Friday, July 28, 2017

ADLG Batrep: Too Late for the Romans


I think it's fair to say Ben and I quite like ADLG (The Art of War). While my Sarmatian/Alan reinforcements were (and are) still on their way, after manning the wall in Brittania, I opted to still try something different for my rematch. In the version of the story where the Roman Empire didn't fall in the 15th century (if it's Eastern, it doesn't really count?) my list is the latest of the Roman lists: Patrician Roman. I've always kind of liked the idea and my original FOG force was sort of designed to be Foederati Roman, before it became clear how efficient it was to be armoured. Anyway, I logically benched my successful force for a force containing some impetuous foot and an all impetuous cavalry wing. What could go wrong? 



The year of our lord 445 AD Gallencia Narbonesis: Patrician, the years wear on and our enemies multiply. MeNwhile, the turn of each season, the places once filled by our Legionaries are now filled by boorish and ill disciplined barbarians. And it's cold. Damned unseasonable spring snows blanket the newly ploughed fields. Bah, the barbarians, who know if they may be Vandal, Visigoth, or Anachronism, shall be swiftly defeated by the might of Rome. Then we can return swiftly to our warm campfires and drink to past glories.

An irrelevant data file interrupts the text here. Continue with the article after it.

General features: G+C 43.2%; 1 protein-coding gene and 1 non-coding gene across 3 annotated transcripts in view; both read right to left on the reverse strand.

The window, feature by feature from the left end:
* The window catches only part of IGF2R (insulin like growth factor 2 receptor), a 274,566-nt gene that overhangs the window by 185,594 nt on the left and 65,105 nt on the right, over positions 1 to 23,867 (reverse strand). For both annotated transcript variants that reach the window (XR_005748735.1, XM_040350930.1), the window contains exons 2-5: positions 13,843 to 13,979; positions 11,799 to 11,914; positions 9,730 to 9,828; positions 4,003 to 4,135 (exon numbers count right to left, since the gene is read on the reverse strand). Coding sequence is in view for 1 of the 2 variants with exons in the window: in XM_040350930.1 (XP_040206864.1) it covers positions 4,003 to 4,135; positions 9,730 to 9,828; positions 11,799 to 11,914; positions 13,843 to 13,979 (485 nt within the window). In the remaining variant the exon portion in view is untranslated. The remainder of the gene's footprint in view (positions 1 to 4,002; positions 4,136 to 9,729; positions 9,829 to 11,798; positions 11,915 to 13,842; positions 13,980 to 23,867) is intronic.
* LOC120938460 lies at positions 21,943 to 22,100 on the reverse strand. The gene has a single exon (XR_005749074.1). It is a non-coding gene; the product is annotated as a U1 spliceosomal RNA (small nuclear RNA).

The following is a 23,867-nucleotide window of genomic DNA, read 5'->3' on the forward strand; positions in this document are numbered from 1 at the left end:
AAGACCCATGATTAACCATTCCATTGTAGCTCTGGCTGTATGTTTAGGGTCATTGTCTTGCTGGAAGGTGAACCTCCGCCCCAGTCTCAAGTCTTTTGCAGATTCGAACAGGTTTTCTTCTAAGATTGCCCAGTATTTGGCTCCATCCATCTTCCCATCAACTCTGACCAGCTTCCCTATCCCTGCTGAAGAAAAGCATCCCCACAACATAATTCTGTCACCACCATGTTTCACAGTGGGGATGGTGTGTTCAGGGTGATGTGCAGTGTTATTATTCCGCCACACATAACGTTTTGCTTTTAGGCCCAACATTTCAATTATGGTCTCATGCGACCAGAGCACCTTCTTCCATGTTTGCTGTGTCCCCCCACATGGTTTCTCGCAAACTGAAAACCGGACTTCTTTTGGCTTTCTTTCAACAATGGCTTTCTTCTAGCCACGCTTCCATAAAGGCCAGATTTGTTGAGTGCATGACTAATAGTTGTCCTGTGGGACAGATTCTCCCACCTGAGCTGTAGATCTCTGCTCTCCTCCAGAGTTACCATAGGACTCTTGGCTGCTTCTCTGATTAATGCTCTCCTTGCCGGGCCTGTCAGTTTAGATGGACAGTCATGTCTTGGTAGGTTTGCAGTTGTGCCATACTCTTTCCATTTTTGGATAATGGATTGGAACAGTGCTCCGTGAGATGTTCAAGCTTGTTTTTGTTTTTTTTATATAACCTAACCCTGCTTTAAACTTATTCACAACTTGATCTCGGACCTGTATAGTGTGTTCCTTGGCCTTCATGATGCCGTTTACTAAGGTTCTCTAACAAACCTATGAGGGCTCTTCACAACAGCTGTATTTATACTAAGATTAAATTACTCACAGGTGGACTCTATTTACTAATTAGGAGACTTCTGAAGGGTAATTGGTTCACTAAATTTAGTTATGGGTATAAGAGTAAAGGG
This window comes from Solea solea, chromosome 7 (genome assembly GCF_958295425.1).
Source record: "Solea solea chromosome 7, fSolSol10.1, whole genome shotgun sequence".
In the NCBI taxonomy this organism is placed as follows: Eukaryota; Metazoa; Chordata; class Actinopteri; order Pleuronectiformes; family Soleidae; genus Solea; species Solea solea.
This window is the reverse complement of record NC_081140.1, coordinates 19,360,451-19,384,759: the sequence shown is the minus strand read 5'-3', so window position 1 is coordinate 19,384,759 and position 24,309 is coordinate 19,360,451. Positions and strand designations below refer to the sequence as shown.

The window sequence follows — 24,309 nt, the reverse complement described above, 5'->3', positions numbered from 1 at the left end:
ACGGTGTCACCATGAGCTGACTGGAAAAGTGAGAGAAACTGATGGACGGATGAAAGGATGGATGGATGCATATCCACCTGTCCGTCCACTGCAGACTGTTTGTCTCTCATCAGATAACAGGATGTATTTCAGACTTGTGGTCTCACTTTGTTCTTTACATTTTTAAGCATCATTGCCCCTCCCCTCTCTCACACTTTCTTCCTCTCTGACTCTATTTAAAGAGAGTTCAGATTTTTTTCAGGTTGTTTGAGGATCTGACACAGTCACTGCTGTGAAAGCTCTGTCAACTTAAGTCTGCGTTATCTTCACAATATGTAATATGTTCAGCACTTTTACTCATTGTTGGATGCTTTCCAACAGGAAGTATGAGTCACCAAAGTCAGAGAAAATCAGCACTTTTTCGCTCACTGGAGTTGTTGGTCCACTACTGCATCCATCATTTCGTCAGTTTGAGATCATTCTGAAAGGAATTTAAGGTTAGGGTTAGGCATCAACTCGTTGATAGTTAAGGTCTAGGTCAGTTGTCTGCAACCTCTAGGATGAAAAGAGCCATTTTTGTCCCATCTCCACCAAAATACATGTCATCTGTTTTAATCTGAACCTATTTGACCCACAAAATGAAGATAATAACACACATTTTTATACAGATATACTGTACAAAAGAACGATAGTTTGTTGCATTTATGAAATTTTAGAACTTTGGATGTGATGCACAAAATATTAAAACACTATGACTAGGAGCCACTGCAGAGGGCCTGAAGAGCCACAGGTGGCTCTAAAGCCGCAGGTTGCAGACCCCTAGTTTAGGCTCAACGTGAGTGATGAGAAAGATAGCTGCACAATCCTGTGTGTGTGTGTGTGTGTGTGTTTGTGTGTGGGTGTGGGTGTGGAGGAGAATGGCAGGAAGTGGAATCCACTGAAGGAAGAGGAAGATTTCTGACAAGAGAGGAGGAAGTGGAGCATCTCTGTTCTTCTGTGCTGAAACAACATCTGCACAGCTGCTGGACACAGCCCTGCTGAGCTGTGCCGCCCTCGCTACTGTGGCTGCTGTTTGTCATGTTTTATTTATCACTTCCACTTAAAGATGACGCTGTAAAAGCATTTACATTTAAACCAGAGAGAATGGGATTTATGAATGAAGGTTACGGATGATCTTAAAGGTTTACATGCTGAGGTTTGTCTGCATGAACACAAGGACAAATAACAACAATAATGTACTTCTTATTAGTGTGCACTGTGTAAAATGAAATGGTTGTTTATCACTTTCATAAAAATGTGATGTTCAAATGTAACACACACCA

We've disposed our forces correctly. The Roman Auxilia hold the left, the unreliable Foederati foot is in the centre where they must fight, and the brash Foederati Cavalry will swamp the enemy to the right. Our Equites Sagitarii will disorder them with arrowfire and our pet barbarians will crash through. 


Jupiters Balls! (I hope the Bishop didn't hear that) The fools have been baited forward by the enemy Cavalry! Their feigned withdrawal has led our heavy horse onto the end of the enemy foot line and broken our solid cavalry wing into two. This could be bad unless our Foederati break their foot on the charge...


Alas, it was them who were broken. And so quickly. It is now down to our Auxilia to turn the battle from the left while our horse hold to the right. Idiots or no, they are skilled and well equipped horsemen and should be able to hold out vs the lighter Gallic horse. Curses, why was I sent so few trustworthy Romans for this fight? Now the Foederati foot in the centre are breaking!


The sight of what occurred next emotionally scarred me on a number of levels. 


We were slowly cutting our way through on the left but meanwhile this feckless mercenary Foederati were breaking and running. In fact, in their flight the brutes trapped our secret weapon, the elite light javelins! The day is lost! Retreat!

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Well that went badly. In my defence, I hadn't realised my Cavalry would have been forced to charge from quite so far so chalk that up to experience? Sadly I wasn't to be rescued by my dice, which I had hoped would somehow produce wins whenever we got into melee. I think my dice must love kicking whatever player was down. I do think the Foederati may be worth revisiting but are probably just that one step too far from being Roman. After all I basically only know how to play one type of army. Still it was fun and the fact that things 'happen', rather than instead being long processes, kept it engaging. 

Thanks for reading. 

1 comment:

  1. The problem with posting a report a week later is I forget the rules learnings: We read up after the game and my Impetuos Cav only had to attempt a charge on the Cavalry, not the Heavy Foot (unless disordered)

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